NASA's Mars Reconnaissance Orbiter passes over the planet's south polar region in this artist's concept illustration. The orbiter's shallow radar experiment, one of six science instruments on board, is designed to probe the internal structure of Mars' polar ice caps, as well as to gather information planet-wide about underground layers of ice, rock and, perhaps, liquid water that might be accessible from the surface. Phobos, one of Mars' two moons, appears in the upper left corner of the illustration. Image
Credit: NASA/JPL/Corby Waste
DENVER, Colo. -- The Mars Reconnaissance Orbiter is one giant spacecraft, built to take unprecedented photos of the red planet. Engineers are in test time mode here at Lockheed Martin Space Systems, builder of the spacecraft, as the countdown ticks down for the probe's summer launch.
Teams of technicians now swarm around the spacecraft as it enters the final four months of system and environmental tests. The checklist calls for the Mars-bound craft to be "out the door" of the aerospace company in April and en route to Florida.
Sent Marsward atop an Atlas 5 booster, the Mars Reconnaissance Orbiter (MRO) will tip the scales at 4,796 lbs (2,180 kilograms) at liftoff.
Brimming with science instruments -- rooted to a potent chassis of electronic, propulsion, and mechanical gear -- MRO will be the largest spacecraft to orbit the red planet. Science gleaned from this mission is expected to dramatically expand our knowledge of Mars.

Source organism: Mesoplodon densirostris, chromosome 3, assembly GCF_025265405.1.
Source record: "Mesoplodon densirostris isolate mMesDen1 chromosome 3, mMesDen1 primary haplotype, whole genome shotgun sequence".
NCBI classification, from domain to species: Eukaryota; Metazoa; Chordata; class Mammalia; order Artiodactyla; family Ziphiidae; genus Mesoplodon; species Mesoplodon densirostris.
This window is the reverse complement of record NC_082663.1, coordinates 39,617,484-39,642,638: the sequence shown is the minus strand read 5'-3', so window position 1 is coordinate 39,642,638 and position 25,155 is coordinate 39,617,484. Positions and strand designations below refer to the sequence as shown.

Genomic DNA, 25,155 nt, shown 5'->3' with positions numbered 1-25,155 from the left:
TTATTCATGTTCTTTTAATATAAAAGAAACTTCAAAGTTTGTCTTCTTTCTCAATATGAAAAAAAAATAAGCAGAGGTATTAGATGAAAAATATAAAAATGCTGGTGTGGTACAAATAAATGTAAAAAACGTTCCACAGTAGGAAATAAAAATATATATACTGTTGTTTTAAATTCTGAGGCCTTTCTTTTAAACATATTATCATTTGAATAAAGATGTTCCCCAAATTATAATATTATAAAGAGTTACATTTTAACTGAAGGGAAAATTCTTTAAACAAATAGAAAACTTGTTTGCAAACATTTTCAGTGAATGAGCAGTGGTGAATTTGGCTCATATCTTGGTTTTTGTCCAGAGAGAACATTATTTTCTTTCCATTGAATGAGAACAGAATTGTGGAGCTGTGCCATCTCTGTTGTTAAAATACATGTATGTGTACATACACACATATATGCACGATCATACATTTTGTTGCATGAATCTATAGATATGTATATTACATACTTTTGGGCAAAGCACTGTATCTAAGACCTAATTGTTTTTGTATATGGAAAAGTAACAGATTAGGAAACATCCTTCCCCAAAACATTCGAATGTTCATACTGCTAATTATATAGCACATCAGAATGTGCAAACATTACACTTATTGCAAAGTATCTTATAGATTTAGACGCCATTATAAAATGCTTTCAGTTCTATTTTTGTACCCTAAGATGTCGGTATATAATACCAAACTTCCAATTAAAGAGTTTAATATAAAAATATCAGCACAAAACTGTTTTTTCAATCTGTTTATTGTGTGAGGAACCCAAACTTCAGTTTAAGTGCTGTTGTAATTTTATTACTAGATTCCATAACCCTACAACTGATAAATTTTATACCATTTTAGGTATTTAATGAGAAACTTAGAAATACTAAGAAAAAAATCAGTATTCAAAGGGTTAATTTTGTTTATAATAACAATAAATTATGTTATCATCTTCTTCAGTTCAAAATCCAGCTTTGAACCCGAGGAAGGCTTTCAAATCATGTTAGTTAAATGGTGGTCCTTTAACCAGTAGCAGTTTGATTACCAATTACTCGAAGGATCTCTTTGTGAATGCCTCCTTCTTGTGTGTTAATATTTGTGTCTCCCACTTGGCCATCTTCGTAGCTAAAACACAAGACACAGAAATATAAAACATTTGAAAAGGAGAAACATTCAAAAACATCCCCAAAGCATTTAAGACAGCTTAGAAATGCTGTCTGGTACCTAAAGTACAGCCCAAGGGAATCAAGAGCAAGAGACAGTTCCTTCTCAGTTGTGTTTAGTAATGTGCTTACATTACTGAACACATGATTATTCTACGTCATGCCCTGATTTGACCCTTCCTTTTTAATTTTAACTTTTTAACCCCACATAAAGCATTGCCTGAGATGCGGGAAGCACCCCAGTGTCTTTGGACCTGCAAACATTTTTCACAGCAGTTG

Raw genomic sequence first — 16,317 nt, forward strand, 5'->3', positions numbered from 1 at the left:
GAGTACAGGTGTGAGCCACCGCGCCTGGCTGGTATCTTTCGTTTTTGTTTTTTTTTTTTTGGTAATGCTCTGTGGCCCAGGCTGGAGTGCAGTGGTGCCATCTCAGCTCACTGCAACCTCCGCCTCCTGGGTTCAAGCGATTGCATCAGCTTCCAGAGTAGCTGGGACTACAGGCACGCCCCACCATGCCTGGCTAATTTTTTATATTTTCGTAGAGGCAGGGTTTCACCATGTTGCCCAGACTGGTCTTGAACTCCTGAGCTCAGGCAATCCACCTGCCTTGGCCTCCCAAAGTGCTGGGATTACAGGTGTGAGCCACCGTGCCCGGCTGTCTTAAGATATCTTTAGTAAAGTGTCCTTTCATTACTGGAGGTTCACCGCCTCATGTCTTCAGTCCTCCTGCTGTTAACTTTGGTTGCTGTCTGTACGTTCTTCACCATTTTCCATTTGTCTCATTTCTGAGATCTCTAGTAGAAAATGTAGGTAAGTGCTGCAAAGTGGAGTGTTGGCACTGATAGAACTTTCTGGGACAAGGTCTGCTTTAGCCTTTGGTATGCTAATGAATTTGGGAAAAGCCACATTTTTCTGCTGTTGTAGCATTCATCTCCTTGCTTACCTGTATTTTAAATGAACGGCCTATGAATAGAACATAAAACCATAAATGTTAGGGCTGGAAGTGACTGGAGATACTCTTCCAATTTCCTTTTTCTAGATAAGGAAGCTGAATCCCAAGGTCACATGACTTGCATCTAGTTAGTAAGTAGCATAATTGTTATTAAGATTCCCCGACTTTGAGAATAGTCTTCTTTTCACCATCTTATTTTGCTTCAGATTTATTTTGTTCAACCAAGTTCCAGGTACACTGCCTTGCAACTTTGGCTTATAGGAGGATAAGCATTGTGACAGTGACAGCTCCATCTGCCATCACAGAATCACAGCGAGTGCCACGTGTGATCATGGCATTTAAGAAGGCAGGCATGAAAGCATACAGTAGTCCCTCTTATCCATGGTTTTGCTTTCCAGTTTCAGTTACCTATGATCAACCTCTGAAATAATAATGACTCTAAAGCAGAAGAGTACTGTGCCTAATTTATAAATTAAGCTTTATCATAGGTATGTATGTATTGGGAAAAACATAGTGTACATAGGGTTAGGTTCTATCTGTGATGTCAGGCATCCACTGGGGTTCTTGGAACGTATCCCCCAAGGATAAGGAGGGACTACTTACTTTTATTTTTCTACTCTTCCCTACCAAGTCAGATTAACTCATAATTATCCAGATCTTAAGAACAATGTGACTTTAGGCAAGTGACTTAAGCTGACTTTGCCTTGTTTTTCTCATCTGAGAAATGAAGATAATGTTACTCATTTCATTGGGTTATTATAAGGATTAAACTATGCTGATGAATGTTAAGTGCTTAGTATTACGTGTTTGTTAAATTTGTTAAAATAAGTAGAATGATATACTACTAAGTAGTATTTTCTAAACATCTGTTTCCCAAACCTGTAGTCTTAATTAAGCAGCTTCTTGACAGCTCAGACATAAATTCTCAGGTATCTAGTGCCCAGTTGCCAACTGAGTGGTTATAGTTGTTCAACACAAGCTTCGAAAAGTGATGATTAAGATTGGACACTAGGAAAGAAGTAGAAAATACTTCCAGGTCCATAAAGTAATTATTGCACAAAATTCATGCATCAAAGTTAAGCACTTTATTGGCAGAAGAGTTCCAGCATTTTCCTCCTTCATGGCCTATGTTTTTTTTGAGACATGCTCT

Let's get intense
"We call it 'Mr. O'", said Jim Graf, Project Manager for MRO at NASA's Jet Propulsion Laboratory (JPL) in Pasadena, California. "It's an amazing piece of hardware. The time is right for it...it just has such capability," he told SPACE.com during a recent inspection of the interplanetary spacecraft.
Less than two years from now, MRO is tasked to start a series of global mapping, regional survey and targeted observations from a near-polar, low-altitude Mars orbit. It will fly closer to the martian surface than any other orbiter has ever gone.
MRO is equipped with six primary instruments: the High Resolution Imaging Science Experiment, Context Camera, Mars Color Imager, Compact Reconnaissance Imaging Spectrometer for Mars, Mars Climate Sounder and Shallow Radar. The orbiter will also carry a telecommunications relay package and two engineering demonstrations.
The road to Mars for MRO has not been without difficulty.
"The development of the instruments...they are all state-of-the-art," Graf said. "They are brand new instruments. So that has been one of the biggest challenges."
Graf said that MRO is an unprecedented workhorse of a spacecraft. Given its memory storage and computer smarts, as well as the probe's telecommunications package and power capability, "it's the cornerstone of the future Mars program," he said.
MRO carries a large set of solar arrays and a huge high gain antenna. "It's wonderful isn't it," Graf said, pointing to the dish antenna that measures some 10-feet (3 meters) in diameter -- hardware that will enable the craft to pump out enormous streams of information back to Earth from Mars orbit.